Listed below are some online writing resources for women:

Women’s Studies Librarian’s Office, University of Wisconsin

The International Women’s Writing Guild

WOW!: Women on Writing

Afghan Women’s Writing Project

Victorian Women Writers Project

Women Writing for (a) Change, Vermont

The California Journal of Women Writers

These are just a sampling of online resources, ones I frequent often. There are so many more to browse through if you take the time to research websites.

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Book Diva Review: The Essays of George Eliot (Complete)

The Essays of George Eliot (Complete) is an amazing book that gives the reader insight into the mind and the brilliance of George Eliot’s writing. The essays within the pages touch on a multitude of subjects that Eliot was known to evoke controversy over due to her frankness and starkness of thought.

Eliot was critical of trivial plots by women writers who wrote romantic novels to appeal to the female masses. Within her own novels, where romance is involved, Eliot made sure there was a link between romance and self-centeredness and manipulation, and/or romance and the ever evolving woman, along with other standards and issues.

Her essays bring a sense of realism to the reader, opening up to them Eliot’s thought processes and her thinking on issues of women and marriage, women and sense of self, women and fulfillment within marriage, women and independence and feminist ideals, women and manipulation, women and self-idealization, etc. They also depict her aversion to religious practices, especially the Christian dogma and doctrine. The reader of her essays (during the time period) could see her defined as an agnostic, and a woman who has broken her ties to Christianity.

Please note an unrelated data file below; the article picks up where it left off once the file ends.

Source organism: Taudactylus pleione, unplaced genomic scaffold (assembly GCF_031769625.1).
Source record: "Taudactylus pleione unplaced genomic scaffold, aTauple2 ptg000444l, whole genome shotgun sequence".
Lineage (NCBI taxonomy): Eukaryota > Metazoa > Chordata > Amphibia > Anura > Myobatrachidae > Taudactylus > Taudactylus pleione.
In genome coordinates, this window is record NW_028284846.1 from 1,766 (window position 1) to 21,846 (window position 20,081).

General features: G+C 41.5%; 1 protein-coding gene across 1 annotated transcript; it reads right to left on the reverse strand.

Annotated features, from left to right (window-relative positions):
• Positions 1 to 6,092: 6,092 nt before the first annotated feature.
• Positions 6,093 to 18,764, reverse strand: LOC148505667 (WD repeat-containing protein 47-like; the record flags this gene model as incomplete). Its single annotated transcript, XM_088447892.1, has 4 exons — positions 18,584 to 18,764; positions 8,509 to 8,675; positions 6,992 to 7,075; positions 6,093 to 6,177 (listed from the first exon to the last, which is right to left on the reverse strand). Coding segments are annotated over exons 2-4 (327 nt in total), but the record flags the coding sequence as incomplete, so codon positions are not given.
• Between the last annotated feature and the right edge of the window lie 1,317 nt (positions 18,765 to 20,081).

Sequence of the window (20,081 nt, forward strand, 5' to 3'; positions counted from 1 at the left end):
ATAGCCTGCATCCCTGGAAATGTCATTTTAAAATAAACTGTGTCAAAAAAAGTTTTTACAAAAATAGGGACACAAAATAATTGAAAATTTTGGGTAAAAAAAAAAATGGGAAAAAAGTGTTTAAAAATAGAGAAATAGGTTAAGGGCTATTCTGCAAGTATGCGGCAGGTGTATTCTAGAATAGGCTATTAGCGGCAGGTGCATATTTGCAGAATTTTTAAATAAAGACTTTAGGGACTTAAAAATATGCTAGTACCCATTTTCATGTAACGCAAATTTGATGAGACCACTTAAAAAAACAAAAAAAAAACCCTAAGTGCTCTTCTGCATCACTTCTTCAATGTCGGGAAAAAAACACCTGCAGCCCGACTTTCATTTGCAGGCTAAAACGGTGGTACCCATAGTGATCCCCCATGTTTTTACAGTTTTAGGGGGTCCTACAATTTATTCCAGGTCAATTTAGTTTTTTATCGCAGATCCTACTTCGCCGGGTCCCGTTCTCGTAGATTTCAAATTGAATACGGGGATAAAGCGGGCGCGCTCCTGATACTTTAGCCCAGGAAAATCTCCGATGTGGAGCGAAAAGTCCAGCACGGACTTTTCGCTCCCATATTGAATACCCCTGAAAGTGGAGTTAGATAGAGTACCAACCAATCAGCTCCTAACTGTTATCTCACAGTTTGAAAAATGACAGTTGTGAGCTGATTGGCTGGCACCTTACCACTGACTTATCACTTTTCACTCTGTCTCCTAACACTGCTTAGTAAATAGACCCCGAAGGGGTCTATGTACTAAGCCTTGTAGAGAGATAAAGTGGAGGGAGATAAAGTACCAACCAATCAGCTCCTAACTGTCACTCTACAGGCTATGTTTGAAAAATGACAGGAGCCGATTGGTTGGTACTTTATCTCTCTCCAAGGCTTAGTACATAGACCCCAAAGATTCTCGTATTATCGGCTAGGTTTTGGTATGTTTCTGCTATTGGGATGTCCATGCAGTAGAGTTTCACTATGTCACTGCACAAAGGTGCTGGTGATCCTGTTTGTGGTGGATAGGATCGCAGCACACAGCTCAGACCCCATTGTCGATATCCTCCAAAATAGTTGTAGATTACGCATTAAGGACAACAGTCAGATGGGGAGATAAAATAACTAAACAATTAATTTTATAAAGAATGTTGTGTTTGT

Religion and her views on it played an important role in her essays. Her depiction of religious authoritarians is not very sugar-coated, but rather forthright and critical. From her perspective, she finds them self righteous in their advocacy of Christianity, yet unequivocally liberal in their own personal lives. Yet, they preached condemnation. She abhorred all that Christianity stood for, and it is quite evident in her essays. This did not necessarily bode well with her readers or those who chose to be critical of her writing and the given subjects.

I liked reading the varied aspects of the social stratum, the political environments and the religious aspects within the pages of George Eliot’s essays. They are vital in order to understand the mores and mindsets of the time period. History has been illuminated through her writings.

I enjoyed reading her thoughts on humor versus wit, and how her writings on both exhibit her own theories of situational events and mental growth. She seemed to enjoy comparing men to women in the intelligence aspect. She was a woman of humor, herself, and often depicted it in her novels, although at times quite subtly.

She definitely was opinionated, and did not falter in expressing her views on any subject, no matter the consequences of public condemnation or praise. Her gift with language and vocabulary is sharp and masterful. Her essays sparked debate within the educated class of the 19th century, whether through condemnation or applause.